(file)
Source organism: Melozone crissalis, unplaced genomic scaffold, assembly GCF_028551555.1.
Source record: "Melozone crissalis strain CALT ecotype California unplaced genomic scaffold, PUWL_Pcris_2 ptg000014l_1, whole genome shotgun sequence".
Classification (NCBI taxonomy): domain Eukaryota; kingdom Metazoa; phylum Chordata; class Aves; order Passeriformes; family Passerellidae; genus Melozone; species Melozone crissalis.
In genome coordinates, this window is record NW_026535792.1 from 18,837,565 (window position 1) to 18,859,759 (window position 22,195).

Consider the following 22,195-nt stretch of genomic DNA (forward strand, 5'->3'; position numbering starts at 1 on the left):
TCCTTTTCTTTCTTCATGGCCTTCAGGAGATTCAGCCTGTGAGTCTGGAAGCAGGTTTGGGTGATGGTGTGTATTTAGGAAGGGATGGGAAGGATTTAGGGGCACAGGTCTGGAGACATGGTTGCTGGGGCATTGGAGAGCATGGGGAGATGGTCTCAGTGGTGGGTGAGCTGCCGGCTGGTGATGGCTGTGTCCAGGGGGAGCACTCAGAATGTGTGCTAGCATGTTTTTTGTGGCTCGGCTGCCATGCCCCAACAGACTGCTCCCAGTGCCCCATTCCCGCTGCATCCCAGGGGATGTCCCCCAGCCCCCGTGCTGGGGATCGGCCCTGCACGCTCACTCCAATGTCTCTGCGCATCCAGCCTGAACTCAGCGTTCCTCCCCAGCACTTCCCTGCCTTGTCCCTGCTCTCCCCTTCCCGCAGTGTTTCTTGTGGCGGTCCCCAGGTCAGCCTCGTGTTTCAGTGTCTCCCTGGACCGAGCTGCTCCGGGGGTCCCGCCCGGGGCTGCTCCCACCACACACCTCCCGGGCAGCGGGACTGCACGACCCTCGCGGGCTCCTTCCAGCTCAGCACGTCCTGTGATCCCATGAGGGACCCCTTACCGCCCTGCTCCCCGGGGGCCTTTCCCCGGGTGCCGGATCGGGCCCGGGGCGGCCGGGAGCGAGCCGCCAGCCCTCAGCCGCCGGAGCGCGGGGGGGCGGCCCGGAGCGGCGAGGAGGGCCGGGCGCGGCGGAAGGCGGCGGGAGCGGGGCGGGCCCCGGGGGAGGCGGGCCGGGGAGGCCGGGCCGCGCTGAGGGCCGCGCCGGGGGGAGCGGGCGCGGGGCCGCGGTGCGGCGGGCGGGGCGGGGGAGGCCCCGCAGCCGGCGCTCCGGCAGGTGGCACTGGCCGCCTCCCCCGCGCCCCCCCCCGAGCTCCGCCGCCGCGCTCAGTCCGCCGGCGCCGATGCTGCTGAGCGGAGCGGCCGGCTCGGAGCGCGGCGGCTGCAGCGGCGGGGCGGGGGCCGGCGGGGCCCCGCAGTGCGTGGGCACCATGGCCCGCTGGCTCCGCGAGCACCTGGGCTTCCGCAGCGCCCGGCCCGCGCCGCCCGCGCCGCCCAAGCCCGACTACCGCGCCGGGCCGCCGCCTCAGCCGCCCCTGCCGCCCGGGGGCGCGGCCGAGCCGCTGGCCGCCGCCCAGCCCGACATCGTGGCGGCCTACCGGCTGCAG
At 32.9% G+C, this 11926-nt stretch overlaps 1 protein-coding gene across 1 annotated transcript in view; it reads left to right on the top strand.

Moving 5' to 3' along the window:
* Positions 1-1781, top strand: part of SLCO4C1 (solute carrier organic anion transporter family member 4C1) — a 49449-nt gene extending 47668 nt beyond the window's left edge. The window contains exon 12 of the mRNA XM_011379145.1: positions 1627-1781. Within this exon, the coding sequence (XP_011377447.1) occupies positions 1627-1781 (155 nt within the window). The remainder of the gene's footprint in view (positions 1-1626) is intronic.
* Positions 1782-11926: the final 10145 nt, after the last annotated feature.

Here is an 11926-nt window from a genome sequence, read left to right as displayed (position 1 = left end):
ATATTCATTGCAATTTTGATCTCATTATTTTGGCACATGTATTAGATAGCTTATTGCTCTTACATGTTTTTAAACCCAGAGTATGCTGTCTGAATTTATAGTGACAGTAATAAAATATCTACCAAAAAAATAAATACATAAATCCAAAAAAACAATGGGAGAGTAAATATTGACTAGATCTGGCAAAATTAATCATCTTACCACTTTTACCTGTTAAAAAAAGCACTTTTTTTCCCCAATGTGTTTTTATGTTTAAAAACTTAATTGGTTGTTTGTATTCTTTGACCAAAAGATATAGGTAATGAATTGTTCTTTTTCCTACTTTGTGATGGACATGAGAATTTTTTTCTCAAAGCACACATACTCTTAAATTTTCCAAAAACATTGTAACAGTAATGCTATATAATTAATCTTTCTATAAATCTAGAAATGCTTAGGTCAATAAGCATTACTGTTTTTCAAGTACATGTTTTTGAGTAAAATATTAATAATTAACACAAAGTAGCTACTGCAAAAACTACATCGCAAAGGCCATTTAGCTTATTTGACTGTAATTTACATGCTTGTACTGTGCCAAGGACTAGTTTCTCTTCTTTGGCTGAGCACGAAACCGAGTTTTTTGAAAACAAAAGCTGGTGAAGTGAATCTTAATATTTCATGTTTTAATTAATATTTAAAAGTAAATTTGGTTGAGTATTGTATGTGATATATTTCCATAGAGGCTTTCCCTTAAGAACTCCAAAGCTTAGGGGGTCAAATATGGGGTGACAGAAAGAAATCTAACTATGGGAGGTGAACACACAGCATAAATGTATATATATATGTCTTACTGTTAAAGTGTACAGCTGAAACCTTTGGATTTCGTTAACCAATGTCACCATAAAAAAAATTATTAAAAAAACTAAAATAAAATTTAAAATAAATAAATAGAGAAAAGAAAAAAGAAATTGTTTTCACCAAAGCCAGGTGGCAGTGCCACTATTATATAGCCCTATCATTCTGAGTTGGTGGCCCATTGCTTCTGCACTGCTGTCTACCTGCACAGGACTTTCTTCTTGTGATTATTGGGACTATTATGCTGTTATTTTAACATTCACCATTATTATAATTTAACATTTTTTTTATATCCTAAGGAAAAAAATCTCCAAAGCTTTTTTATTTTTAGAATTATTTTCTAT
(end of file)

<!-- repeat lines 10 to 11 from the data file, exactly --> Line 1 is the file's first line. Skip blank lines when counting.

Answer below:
* Positions 1782-11926: the final 10145 nt, after the last annotated feature.

Here is an 11926-nt window from a genome sequence, read left to right as displayed (position 1 = left end):